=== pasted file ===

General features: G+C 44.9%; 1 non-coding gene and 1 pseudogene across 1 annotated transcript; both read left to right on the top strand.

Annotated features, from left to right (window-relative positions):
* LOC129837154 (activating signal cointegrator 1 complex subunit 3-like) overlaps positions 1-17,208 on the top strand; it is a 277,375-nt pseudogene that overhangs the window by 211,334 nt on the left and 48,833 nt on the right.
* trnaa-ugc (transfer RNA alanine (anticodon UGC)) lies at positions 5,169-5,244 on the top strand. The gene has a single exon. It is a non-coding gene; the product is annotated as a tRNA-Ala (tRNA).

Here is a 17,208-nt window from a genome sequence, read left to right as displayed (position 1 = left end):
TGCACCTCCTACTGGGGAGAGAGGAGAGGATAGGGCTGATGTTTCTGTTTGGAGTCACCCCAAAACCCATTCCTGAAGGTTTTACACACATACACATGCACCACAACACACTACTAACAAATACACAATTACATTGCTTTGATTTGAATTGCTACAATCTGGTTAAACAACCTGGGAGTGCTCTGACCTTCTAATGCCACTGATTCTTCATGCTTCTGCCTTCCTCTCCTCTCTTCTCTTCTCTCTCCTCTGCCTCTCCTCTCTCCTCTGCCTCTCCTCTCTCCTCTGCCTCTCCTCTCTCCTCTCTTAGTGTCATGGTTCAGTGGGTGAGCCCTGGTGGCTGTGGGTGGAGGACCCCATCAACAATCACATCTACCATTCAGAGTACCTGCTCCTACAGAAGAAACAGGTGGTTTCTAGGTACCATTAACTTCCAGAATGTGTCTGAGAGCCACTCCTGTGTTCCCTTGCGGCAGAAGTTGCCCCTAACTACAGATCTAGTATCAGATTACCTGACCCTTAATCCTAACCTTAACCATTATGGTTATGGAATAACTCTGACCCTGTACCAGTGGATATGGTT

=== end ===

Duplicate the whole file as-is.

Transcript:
General features: G+C 44.9%; 1 non-coding gene and 1 pseudogene across 1 annotated transcript; both read left to right on the top strand.

Annotated features, from left to right (window-relative positions):
* LOC129837154 (activating signal cointegrator 1 complex subunit 3-like) overlaps positions 1-17,208 on the top strand; it is a 277,375-nt pseudogene that overhangs the window by 211,334 nt on the left and 48,833 nt on the right.
* trnaa-ugc (transfer RNA alanine (anticodon UGC)) lies at positions 5,169-5,244 on the top strand. The gene has a single exon. It is a non-coding gene; the product is annotated as a tRNA-Ala (tRNA).

Here is a 17,208-nt window from a genome sequence, read left to right as displayed (position 1 = left end):
TGCACCTCCTACTGGGGAGAGAGGAGAGGATAGGGCTGATGTTTCTGTTTGGAGTCACCCCAAAACCCATTCCTGAAGGTTTTACACACATACACATGCACCACAACACACTACTAACAAATACACAATTACATTGCTTTGATTTGAATTGCTACAATCTGGTTAAACAACCTGGGAGTGCTCTGACCTTCTAATGCCACTGATTCTTCATGCTTCTGCCTTCCTCTCCTCTCTTCTCTTCTCTCTCCTCTGCCTCTCCTCTCTCCTCTGCCTCTCCTCTCTCCTCTGCCTCTCCTCTCTCCTCTCTTAGTGTCATGGTTCAGTGGGTGAGCCCTGGTGGCTGTGGGTGGAGGACCCCATCAACAATCACATCTACCATTCAGAGTACCTGCTCCTACAGAAGAAACAGGTGGTTTCTAGGTACCATTAACTTCCAGAATGTGTCTGAGAGCCACTCCTGTGTTCCCTTGCGGCAGAAGTTGCCCCTAACTACAGATCTAGTATCAGATTACCTGACCCTTAATCCTAACCTTAACCATTATGGTTATGGAATAACTCTGACCCTGTACCAGTGGATATGGTT